Compasses help us navigate our nature hike and determine the direction of migration paths.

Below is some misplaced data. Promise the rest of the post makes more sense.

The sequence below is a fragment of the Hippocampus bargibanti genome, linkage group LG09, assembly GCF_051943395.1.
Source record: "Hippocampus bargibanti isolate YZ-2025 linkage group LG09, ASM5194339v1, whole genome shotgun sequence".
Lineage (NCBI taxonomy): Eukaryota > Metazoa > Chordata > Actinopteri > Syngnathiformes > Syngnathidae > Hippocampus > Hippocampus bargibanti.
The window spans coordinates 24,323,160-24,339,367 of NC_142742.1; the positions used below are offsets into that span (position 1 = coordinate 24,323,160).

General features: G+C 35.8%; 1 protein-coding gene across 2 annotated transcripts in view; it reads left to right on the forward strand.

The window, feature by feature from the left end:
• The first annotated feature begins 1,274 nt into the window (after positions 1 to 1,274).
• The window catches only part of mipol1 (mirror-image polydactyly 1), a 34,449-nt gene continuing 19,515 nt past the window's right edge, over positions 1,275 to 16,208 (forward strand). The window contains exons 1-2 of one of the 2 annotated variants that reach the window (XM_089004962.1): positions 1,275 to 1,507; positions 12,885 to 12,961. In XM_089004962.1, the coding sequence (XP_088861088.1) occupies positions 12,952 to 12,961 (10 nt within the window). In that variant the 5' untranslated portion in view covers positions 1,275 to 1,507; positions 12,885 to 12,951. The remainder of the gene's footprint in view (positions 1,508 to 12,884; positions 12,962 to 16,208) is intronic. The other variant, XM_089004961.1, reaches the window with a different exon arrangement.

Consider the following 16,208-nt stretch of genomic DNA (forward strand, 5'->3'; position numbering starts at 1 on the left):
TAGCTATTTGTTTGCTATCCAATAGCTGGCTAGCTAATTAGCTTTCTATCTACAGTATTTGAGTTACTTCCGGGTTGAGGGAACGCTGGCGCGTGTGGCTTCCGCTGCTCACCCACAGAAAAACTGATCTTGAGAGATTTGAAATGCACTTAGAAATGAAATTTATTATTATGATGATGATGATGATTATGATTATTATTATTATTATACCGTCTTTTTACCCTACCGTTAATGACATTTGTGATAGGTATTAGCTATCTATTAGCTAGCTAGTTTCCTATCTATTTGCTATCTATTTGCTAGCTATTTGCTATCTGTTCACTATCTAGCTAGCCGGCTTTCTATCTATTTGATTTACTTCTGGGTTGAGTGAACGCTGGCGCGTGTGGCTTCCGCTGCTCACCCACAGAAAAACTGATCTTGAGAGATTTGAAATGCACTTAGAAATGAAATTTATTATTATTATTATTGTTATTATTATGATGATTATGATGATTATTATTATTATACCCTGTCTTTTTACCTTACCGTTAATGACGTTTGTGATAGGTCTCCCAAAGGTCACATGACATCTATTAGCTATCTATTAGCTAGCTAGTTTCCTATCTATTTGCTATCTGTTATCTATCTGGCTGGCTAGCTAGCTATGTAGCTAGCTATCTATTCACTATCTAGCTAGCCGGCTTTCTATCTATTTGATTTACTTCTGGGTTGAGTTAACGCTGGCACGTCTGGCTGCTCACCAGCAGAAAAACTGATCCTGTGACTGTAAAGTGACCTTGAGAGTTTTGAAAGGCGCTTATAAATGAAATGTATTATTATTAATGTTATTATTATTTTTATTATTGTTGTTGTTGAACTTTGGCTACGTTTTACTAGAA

The park has an elevation of over 200 feet, which allows for sweeping views of the entire basin, from the mountains to the sea. We incorporate the geological history that created the Baldwin Hills and the bird’s eye view of the Ballona watershed in our curriculum for both age groups. There are many features in the park that provide opportunity for “teachable moments”. Parts of the park include remnants of the coastal sage scrub habitat that was once abundant in Los Angeles. This habitat has been amplified by the efforts of LA Audubon and others at the Native Plant and Wildlife Garden. The garden was first opened in 2006, replacing non-native vegetation with young plants and seeds that are historically native to the region. Six years later it is a thriving habitat, with plenty of shelter and fodder that attracts all kinds of animals native to the area. The garden is a major stop for both third and sixth grade visitors. Both groups learn about the importance of native habitat, and have the opportunity to touch the leaves and inhale the fragrance of sage and sagebrush. They speculate about which pollinators are attracted to specific plants, and how much taller the stand of cactus must grow before it will be a suitable nesting site for the once ubiquitous Cactus Wren. In addition, the sixth graders conduct a scientific exercise to determine composition (sand, silt, clay or a combination thereof) and rate of drainage for different types of soil, allowing them to formulate and test hypotheses.